• Alice Thomas 21st Oct '14 - 9:02pm

    JohnTilley – I agree but does it have to be an either/or? We could have a woman in cabinet now, and – I hope and expect – a woman among the leadership candidates during our next leadership contest.

  • Peter Hayes 21st Oct '14 - 9:19pm

    I sometimes wonder if the senior MPs have a death wish, no women in senior places and a financial spokesman who is seen as going native with Osbourne. Only reason for carrying on delivering is my current LibDem MP is a lot less bad than the Tory alternative, but I wish he had been more of a rebel at times.

  • Promoting a woman to cabinet for just 7 months out of a 5 year period in government would probably be seen as tokenism and a blatant attempt to win votes. The party is overly white and overly male in the Commons but the author correctly highlights the fact that there was a real opportunity to have promoted at least one woman to cabinet on merit. Clegg talks a good talk on breaking down barriers, but as with the intern issue the actions do not match the rhetoric.

    David Laws had to resign in disgrace and was brought back into government. Still he’s a white, male, privately educated, Oxbridge graduate, just what the Government was lacking. Still I suppose he only gets to attend cabinet but not raise his hand this time around…

  • Eddie Sammon 21st Oct '14 - 10:44pm

    If there is one cabinet minister I “smell blood” on, it’s David Laws. I think the others are exceptional and I wouldn’t be happy with them being removed.

    It’s nothing personal and I don’t know much, but it’s a high bar to get into cabinet.

    I am not sure which woman I would promote, probably Lynne Featherstone, with Jo Swinson a close second.

    Having said that, I think Norman Lamb also deserves to be in the cabinet, but for the sake of diversity I wouldn’t put him in. However, it is important to think about before people think only exceptional women get looked over.

  • Steve Way

    “Promoting a woman to cabinet for just 7 months out of a 5 year period in government would probably be seen as tokenism and a blatant attempt to win votes.”

    Well if it is the right thing to do, the fact it may look like tokenism would be a terrible reason not to do it.

  • @Psi
    Not sure where my comment says that it shouldn’t be done? It should have been done earlier, that would have been the right thing. Now it would (rightly) lead to questions around timing, questions that Clegg should be required to answer.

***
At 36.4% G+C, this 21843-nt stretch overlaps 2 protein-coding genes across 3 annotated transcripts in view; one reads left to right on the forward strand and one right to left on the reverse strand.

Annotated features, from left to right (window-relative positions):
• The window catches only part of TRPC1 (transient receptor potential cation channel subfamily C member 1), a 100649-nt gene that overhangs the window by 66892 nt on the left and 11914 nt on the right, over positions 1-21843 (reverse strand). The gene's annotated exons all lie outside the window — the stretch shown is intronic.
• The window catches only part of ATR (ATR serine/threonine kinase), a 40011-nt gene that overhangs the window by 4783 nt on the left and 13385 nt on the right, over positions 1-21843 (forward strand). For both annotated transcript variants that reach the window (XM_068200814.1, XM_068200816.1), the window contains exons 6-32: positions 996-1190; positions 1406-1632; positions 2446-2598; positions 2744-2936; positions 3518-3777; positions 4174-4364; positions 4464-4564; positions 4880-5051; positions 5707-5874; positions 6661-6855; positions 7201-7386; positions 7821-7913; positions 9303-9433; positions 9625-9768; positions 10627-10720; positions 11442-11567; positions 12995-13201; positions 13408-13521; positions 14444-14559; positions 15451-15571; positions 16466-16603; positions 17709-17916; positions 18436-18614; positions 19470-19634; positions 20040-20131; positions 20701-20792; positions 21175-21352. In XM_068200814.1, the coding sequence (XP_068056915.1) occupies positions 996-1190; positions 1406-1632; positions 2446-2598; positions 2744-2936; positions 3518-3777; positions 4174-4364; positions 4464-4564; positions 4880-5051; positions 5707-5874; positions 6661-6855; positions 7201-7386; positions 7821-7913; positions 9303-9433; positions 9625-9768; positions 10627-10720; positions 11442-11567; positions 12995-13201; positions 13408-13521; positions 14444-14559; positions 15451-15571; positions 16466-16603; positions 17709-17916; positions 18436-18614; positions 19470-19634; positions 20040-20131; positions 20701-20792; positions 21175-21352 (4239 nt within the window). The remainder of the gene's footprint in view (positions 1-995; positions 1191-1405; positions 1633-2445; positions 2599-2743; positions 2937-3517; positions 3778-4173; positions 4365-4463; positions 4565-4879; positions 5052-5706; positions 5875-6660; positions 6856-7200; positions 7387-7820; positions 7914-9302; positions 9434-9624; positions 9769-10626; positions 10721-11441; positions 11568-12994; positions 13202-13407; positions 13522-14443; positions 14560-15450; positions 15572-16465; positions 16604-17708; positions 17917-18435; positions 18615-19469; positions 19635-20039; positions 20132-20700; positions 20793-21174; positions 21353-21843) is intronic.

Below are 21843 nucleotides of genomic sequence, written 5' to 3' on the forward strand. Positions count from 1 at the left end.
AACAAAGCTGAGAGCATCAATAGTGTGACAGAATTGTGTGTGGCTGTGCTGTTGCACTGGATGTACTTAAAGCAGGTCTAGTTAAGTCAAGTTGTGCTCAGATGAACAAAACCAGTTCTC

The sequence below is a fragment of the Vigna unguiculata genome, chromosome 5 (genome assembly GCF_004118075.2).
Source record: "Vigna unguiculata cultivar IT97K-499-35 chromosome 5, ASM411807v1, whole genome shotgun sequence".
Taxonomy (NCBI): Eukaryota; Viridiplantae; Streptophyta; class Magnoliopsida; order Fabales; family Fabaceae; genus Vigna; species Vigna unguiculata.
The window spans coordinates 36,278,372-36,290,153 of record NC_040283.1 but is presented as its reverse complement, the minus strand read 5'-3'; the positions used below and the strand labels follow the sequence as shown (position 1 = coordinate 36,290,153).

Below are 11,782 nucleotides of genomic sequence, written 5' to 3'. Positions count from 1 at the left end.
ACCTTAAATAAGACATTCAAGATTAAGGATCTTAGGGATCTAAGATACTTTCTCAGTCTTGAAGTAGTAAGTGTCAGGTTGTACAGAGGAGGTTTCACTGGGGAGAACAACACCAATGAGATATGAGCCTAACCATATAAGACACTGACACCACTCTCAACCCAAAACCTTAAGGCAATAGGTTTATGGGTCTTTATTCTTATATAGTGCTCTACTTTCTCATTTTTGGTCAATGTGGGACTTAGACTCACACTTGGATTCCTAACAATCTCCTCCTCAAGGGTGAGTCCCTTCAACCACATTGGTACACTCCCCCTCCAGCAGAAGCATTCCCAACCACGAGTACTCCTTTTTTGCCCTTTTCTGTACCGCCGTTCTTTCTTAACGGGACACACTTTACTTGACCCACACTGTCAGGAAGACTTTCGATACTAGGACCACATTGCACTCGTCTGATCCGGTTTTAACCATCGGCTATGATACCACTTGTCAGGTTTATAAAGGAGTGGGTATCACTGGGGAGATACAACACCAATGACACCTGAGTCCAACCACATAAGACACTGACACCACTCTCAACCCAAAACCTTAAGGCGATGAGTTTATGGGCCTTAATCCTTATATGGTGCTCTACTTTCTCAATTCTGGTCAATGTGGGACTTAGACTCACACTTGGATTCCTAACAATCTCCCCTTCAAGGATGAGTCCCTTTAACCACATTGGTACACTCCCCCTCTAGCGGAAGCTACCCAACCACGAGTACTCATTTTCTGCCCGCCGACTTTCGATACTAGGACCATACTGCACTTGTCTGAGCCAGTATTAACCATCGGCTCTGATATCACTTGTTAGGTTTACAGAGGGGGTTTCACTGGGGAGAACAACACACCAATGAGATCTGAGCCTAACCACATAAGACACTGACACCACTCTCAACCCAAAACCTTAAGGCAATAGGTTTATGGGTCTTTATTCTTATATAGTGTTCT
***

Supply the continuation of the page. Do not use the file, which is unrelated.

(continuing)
• Richard Dean 22nd Oct '14 - 2:10am

    I agree too. The polarization that is evident in Nick’s choices, and reactively (I suppose) in this article’s headline, does no electoral good whatsoever.

  • Caracatus – I would add Davey and part-timer Laws to your list. Steve Way says that it “would be seen” as tokenism. He makes clear he is not opposing doing it. He is right, it would be seen in that light. Just to be clear, I am not opposing it either – of course we should have a more balanced team at all levels. A very clear signal was clearly offered to the media before Cameron’s reshuffle that “Clegg would carry out a reshuffle in October”. Was such a reshuffle planned at that time? If so, what has changed to render it null and void?

  • David Evans 22nd Oct '14 - 9:41am

    @Alice Thomas – I’m afraid you have missed the point in Nick’s strategy. After 2015, after we have another triumph like the 2014 Euros, we will have one MP, she will be a woman and hence she will be leader.

  • Caracatus and Tim 13
    Of the 6 Liberal Democrats in The Cabinet, 4 are English.
    3 of the 4 were privately educated.
    Before Huhne left half of the English Liberal Democrats in The Cabinet went to the same school!!!

    I can just imagine Clegg and pals propping up a bar and grumbling — “If these women in the party wanted to get on in politics why didn’t they get their education at a proper school lke Westminster or Eton?”

    Of course the Cabinet minister that Clegg really hates is that uppity grammar school boy from a working class family in the North. What makes it worse is that whilst Clegg’s CV includes being a Ski Instructor and working for Leon Brittan, the CV of Vince Cable is very much more impressive. Clegg would not want to highlight his own inadequacies further by appointing a better qualified woman to The Cabinet.

  • If something doesn’t happen in 4 years there’s probably a good reason for it – gender balance is not a priority of the coalition. Most cabinet members attended an all-boys private school, they’ve probably got no idea what you’re talking about. It is too late, politicians are in election mode and won’t be put off by trivia like under-representation of 52% of the population! If you’re a female member post-Rnrd you’re probably pretty understanding about inherent sexism, so there’s little reason for them to listen to you now.

    David Evans prediction presents the best odds of increasing the proportion of female Lib Dem MP’s in the short term and I agree with much of what Caracatus has written. None of this is good enough and I can’t see a Twitter hashtag changing anything. You’d need a campaign that creates headlines; then you can make a politician do anything you like!

  • Tony Dawson 22nd Oct '14 - 7:04pm

    Sarah Teather was definitely more able than Browne and Laws combined. What happened to her?